• Published
  • AETC Director of Safety
Do you like money? I do. And I like to put my money to work in ways that make more money. 

Conversely, and with two kids in college and a comfortable lifestyle, some of my money does not get put into growth areas. Instead, it is spent on things I want and need. But if I spend all my money, personal debt might mount and deficiencies in retirement would almost certainly occur. 

Poor financial habits and unchecked spending would then result in an elderly John Blumentritt with no savings, lots of debt and a potentially uncomfortable lifestyle a couple decades from today. 

Unfortunately, some studies suggest that many people are financially illiterate, don't save money and embrace debt. As such, they don't realize that decisions made today, regarding the present value of their money, will negatively affect the future value of assets and their lifestyles. Put another way, poor spending decisions today will negate the time value of their money. 

Do you like safety? 

I do. And I like safety for many of the same fundamental reasons I like money. Practicing safe behavior today preserves resources, both materially and anatomically, that I plan to enjoy in the future. It's like money in the bank.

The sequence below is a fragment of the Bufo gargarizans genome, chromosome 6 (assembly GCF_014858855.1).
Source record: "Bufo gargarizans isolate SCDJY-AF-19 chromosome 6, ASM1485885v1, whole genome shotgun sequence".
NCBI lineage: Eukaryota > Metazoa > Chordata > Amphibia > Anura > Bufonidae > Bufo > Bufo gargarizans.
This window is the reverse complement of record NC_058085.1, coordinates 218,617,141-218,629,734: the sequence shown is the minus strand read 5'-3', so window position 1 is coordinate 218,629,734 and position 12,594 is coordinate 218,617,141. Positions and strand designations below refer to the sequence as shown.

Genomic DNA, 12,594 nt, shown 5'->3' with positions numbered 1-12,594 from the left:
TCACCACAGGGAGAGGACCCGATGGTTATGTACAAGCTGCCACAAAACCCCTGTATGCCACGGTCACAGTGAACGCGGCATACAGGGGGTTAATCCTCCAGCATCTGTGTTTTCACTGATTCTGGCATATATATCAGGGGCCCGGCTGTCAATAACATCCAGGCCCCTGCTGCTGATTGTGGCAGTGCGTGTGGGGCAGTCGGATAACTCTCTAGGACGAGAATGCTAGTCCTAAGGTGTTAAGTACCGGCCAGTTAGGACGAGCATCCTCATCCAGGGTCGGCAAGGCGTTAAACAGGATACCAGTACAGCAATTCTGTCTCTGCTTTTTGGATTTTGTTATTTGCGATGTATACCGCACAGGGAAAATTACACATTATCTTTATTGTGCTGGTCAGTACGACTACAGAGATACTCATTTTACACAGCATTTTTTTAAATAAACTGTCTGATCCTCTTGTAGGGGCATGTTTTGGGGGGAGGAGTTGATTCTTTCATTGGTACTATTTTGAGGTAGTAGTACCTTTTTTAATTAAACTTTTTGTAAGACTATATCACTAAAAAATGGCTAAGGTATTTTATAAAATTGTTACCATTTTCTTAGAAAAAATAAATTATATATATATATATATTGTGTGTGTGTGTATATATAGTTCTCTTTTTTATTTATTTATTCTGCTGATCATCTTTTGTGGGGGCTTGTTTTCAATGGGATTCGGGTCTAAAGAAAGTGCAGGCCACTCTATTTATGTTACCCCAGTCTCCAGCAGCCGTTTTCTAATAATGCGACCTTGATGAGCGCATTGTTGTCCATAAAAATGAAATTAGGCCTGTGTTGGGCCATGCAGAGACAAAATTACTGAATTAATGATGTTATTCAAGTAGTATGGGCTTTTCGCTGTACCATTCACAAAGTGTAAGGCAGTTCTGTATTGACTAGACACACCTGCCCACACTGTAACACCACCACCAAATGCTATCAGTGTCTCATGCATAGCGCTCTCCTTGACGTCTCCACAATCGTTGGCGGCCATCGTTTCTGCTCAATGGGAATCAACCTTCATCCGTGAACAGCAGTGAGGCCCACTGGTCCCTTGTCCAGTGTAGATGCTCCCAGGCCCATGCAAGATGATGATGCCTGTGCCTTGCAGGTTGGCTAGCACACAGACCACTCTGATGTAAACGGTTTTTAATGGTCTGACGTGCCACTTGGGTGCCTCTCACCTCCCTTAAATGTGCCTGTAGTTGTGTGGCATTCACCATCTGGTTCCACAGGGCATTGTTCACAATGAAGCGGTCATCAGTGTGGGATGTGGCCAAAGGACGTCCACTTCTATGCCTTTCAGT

On the other hand, unsafe behavior can have the opposite effect and generate debt. Wrecked vehicles will probably need to be repaired, and injuries may disfigure and permanently hamper mobility. Like spending money, I do accept and manage some risk such as flying aircraft and driving on vacations. But if I behave unsafely, I could generate a potentially uncomfortable future for myself. 

We can attempt to affect the future by making good decisions today. For example, if a young Airman just entering the service saved $100 each paycheck and put the money in a Thrift Saving Plan fund that averaged 6 percent compounded interest, he'd collect more than $92,000 at the end of a 20-year Air Force career, nearly doubling his investment. 

Using the same philosophy, dollars not spent on wrecked vehicles could be enjoyed later. Moreover, bodies not damaged or disfigured in a preventable mishap today could be used to play golf, tennis or another enjoyable activity many years from now. 

Finance experts suggest that understanding the time value of money may be the most important step in financial management. As such, let's become skilled at the concepts of financial responsibility, and then apply that same model to safety. 

In so doing, we can make safe behavioral decisions at the same time we smartly spend and save money. When these two ideas match, we improve our chances of being in a happy place during our golden years!